Russian mercenary chief Yevgeny Prigozhin, who was killed in a plane crash two months after staging a short-lived mutiny, was on Tuesday laid to rest in a secret ceremony in his native Saint Petersburg.
He was believed to have been buried at the Porokhovskoye cemetery amid heightened security after his firm said a private ceremony had been held for the warlord “in a closed setting”.
The cemetery was cordoned off and access was restricted, but an AFP photographer saw the back of what appeared to be Prigozhin’s fresh grave, which was marked by a wooden cross.
At the burial site, mourners left a framed excerpt from “Nature Morte”, a poem by Soviet poet and Nobel Laureate Joseph Brodsky, which contains the words “dead or alive?”
Prigozhin’s press service only said that a private ceremony had been held for Prigozhin — who held the title of the Hero of Russia, the country’s top honour — at the cemetery located on the northeastern outskirts of Saint Petersburg.
“Yevgeny Viktorovich’s farewell was held in a closed setting. Those wishing to say goodbye can visit the Porokhovskoye cemetery,” his firm said.
Ukrainian officials pointed to the secrecy surrounding the ceremony, suggesting the Kremlin feared possible protests.
“The secret funeral of Wagner ex-chief Prigozhin as an absolute symbol of Putin’s genuine fear,” Mykhailo Podolyak, a political adviser to Ukrainian President Volodymyr Zelensky, wrote on messaging app Telegram.
The funeral appears to draw a curtain on an extraordinary chapter in recent Russian history that saw Prigozhin help lead Moscow’s assaults for cities and towns in eastern Ukraine and challenge Moscow’s leadership.
– ‘Shrouded in secrecy’ –
“The funeral of Prigozhin marked the culmination of a covert operation aimed at his elimination,” wrote political analyst Tatiana Stanovaya.
“Conducted under the strict oversight of the security agencies, the entire process was shrouded in secrecy and involved deceptive tactics.”
Russian authorities said that Prigozhin died in a private jet crash along with nine other people last week.
The spectacular plane crash in the Tver region took place two months after Prigozhin ordered his troops to topple Russia’s military leadership, in what was the most significant challenge to President Vladimir Putin’s authority since he came to power in 2000.
Many military analysts said the downing of Prigozhin’s plane appeared deliberate, with some suggesting it might have been blown out of the sky by a missile and others pointing to a possible bomb.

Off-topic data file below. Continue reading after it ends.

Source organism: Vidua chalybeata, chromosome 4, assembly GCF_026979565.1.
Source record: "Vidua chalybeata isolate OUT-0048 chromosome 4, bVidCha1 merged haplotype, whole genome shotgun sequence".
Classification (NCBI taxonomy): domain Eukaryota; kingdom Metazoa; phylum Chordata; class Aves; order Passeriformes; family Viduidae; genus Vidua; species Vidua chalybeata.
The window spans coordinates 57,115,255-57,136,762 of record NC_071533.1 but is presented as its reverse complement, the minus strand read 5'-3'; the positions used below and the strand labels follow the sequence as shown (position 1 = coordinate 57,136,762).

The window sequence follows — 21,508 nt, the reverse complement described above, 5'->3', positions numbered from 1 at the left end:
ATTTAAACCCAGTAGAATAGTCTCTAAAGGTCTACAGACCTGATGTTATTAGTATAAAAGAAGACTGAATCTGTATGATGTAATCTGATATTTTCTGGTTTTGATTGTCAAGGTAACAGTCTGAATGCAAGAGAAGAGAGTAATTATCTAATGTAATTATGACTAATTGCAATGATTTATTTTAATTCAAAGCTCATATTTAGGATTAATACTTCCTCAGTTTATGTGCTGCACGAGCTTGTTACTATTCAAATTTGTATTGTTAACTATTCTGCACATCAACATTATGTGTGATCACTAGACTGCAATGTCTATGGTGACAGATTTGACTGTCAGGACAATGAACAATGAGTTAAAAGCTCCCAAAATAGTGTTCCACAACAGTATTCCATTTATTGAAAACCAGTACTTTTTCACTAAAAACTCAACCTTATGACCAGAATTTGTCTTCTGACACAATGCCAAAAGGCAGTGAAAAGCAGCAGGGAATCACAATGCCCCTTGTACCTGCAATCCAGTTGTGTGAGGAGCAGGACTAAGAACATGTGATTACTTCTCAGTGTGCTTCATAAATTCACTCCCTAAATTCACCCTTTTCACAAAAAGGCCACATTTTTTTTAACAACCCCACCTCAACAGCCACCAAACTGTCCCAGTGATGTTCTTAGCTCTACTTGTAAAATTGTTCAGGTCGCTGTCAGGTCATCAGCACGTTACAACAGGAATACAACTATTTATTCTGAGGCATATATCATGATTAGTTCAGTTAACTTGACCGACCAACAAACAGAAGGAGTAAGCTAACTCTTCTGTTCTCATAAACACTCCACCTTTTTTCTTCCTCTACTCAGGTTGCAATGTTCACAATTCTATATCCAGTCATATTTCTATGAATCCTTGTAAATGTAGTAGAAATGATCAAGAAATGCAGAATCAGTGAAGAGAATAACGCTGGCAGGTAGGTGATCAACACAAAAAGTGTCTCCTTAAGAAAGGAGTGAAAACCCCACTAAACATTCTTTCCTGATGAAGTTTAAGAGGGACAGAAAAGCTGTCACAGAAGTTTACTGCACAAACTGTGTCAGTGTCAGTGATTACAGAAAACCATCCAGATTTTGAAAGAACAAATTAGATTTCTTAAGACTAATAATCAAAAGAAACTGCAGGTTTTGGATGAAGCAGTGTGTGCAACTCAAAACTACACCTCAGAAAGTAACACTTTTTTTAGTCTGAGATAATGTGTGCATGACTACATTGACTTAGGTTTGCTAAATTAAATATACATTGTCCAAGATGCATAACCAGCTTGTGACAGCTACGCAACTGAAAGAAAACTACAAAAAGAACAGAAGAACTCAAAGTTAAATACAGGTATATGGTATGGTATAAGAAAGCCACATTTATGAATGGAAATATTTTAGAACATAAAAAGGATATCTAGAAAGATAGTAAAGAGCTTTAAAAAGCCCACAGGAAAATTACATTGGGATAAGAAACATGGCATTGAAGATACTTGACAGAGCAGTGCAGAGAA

The Kremlin has dismissed suggestions that it orchestrated the crash in revenge for Wagner’s march on Moscow in June.
But political commentators said that, with next year’s presidential election in Russia approaching fast, Prigozhin had become a huge liability for the Kremlin.
Russian officials opened an investigation into air traffic violations after the crash but have not disclosed details about a possible cause.
– Questions over death –
After the mutiny, Putin accused Prigozhin of treason, but following the crash, the Russian president said that he had known Prigozhin since the early 1990s, describing him as a man who made mistakes but “achieved results”.
Putin’s comments did little to stem mounting questions over Prigozhin’s death, with makeshift shrines to the Wagner chief springing up across Russian cities.
The Kremlin said earlier Tuesday that Putin would not attend Prigozhin’s funeral.
“The president’s presence is not envisaged,” Kremlin spokesman Dmitry Peskov told reporters.
The Wagner outfit had taken a prime role in Putin’s offensive in Ukraine, taking on the most dangerous frontline work, as the regular army appeared to falter, while sustaining what Western sources have described as huge losses.
Unlike Russia’s generals, who have been criticised for shirking the battles, the stocky and bald Prigozhin regularly posed for pictures alongside mercenaries allegedly on the front lines.
Prigozhin was allowed to openly recruit for new members in Russian prison camps and savaged Russian Defence Minister Sergei Shoigu.
Prigozhin has been described as a billionaire with a vast fortune built on state contracts, although the extent of his wealth is unknown.
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